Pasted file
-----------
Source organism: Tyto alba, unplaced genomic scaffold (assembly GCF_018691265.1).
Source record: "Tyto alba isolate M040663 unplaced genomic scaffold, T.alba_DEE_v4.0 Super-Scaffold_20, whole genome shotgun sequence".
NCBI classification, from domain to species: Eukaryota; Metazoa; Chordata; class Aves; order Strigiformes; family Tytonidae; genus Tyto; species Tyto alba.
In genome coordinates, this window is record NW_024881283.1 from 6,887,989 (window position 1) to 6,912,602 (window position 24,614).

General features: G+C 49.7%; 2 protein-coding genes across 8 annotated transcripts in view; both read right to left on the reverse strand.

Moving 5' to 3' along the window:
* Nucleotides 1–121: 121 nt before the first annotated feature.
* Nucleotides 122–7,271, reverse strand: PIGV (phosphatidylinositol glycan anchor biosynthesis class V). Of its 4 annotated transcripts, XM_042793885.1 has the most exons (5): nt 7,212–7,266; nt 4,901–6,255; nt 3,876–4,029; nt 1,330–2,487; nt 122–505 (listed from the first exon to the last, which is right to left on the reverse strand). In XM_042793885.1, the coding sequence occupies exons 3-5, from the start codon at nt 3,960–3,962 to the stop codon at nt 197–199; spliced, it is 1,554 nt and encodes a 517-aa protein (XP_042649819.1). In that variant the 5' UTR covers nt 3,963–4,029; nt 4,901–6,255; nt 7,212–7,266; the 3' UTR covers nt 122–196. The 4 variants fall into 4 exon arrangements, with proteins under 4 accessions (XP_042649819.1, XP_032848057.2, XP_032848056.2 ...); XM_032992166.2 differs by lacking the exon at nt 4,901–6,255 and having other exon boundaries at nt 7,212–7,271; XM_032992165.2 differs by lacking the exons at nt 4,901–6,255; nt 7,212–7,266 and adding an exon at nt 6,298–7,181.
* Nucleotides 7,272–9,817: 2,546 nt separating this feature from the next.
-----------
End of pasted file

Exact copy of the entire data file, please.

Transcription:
Source organism: Tyto alba, unplaced genomic scaffold (assembly GCF_018691265.1).
Source record: "Tyto alba isolate M040663 unplaced genomic scaffold, T.alba_DEE_v4.0 Super-Scaffold_20, whole genome shotgun sequence".
NCBI classification, from domain to species: Eukaryota; Metazoa; Chordata; class Aves; order Strigiformes; family Tytonidae; genus Tyto; species Tyto alba.
In genome coordinates, this window is record NW_024881283.1 from 6,887,989 (window position 1) to 6,912,602 (window position 24,614).

General features: G+C 49.7%; 2 protein-coding genes across 8 annotated transcripts in view; both read right to left on the reverse strand.

Moving 5' to 3' along the window:
* Nucleotides 1–121: 121 nt before the first annotated feature.
* Nucleotides 122–7,271, reverse strand: PIGV (phosphatidylinositol glycan anchor biosynthesis class V). Of its 4 annotated transcripts, XM_042793885.1 has the most exons (5): nt 7,212–7,266; nt 4,901–6,255; nt 3,876–4,029; nt 1,330–2,487; nt 122–505 (listed from the first exon to the last, which is right to left on the reverse strand). In XM_042793885.1, the coding sequence occupies exons 3-5, from the start codon at nt 3,960–3,962 to the stop codon at nt 197–199; spliced, it is 1,554 nt and encodes a 517-aa protein (XP_042649819.1). In that variant the 5' UTR covers nt 3,963–4,029; nt 4,901–6,255; nt 7,212–7,266; the 3' UTR covers nt 122–196. The 4 variants fall into 4 exon arrangements, with proteins under 4 accessions (XP_042649819.1, XP_032848057.2, XP_032848056.2 ...); XM_032992166.2 differs by lacking the exon at nt 4,901–6,255 and having other exon boundaries at nt 7,212–7,271; XM_032992165.2 differs by lacking the exons at nt 4,901–6,255; nt 7,212–7,266 and adding an exon at nt 6,298–7,181.
* Nucleotides 7,272–9,817: 2,546 nt separating this feature from the next.